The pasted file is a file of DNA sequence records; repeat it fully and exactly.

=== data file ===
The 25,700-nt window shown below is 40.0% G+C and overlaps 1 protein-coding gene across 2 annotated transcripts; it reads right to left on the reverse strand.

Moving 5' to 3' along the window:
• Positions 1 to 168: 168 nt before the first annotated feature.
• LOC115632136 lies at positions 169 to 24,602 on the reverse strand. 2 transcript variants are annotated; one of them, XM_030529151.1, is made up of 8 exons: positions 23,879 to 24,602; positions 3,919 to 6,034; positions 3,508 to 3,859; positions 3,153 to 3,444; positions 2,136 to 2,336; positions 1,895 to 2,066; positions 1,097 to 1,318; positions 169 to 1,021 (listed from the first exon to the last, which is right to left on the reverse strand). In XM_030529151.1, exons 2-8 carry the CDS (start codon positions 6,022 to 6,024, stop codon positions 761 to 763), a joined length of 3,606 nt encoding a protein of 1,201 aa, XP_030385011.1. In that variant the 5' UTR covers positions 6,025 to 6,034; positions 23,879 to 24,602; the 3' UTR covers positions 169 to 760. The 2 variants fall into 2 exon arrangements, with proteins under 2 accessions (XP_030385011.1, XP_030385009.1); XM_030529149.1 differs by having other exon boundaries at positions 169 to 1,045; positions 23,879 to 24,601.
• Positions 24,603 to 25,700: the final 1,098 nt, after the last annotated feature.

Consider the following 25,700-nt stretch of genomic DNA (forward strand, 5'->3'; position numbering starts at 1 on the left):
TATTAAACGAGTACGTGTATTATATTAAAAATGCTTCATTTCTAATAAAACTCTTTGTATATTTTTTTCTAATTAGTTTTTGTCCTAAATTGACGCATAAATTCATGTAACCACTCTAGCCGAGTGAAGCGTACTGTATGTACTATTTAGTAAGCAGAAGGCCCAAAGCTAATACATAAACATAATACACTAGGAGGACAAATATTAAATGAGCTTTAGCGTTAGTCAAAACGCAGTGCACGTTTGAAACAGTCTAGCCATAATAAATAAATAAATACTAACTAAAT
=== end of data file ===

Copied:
The 25,700-nt window shown below is 40.0% G+C and overlaps 1 protein-coding gene across 2 annotated transcripts; it reads right to left on the reverse strand.

Moving 5' to 3' along the window:
• Positions 1 to 168: 168 nt before the first annotated feature.
• LOC115632136 lies at positions 169 to 24,602 on the reverse strand. 2 transcript variants are annotated; one of them, XM_030529151.1, is made up of 8 exons: positions 23,879 to 24,602; positions 3,919 to 6,034; positions 3,508 to 3,859; positions 3,153 to 3,444; positions 2,136 to 2,336; positions 1,895 to 2,066; positions 1,097 to 1,318; positions 169 to 1,021 (listed from the first exon to the last, which is right to left on the reverse strand). In XM_030529151.1, exons 2-8 carry the CDS (start codon positions 6,022 to 6,024, stop codon positions 761 to 763), a joined length of 3,606 nt encoding a protein of 1,201 aa, XP_030385011.1. In that variant the 5' UTR covers positions 6,025 to 6,034; positions 23,879 to 24,602; the 3' UTR covers positions 169 to 760. The 2 variants fall into 2 exon arrangements, with proteins under 2 accessions (XP_030385011.1, XP_030385009.1); XM_030529149.1 differs by having other exon boundaries at positions 169 to 1,045; positions 23,879 to 24,601.
• Positions 24,603 to 25,700: the final 1,098 nt, after the last annotated feature.

Consider the following 25,700-nt stretch of genomic DNA (forward strand, 5'->3'; position numbering starts at 1 on the left):
TATTAAACGAGTACGTGTATTATATTAAAAATGCTTCATTTCTAATAAAACTCTTTGTATATTTTTTTCTAATTAGTTTTTGTCCTAAATTGACGCATAAATTCATGTAACCACTCTAGCCGAGTGAAGCGTACTGTATGTACTATTTAGTAAGCAGAAGGCCCAAAGCTAATACATAAACATAATACACTAGGAGGACAAATATTAAATGAGCTTTAGCGTTAGTCAAAACGCAGTGCACGTTTGAAACAGTCTAGCCATAATAAATAAATAAATACTAACTAAAT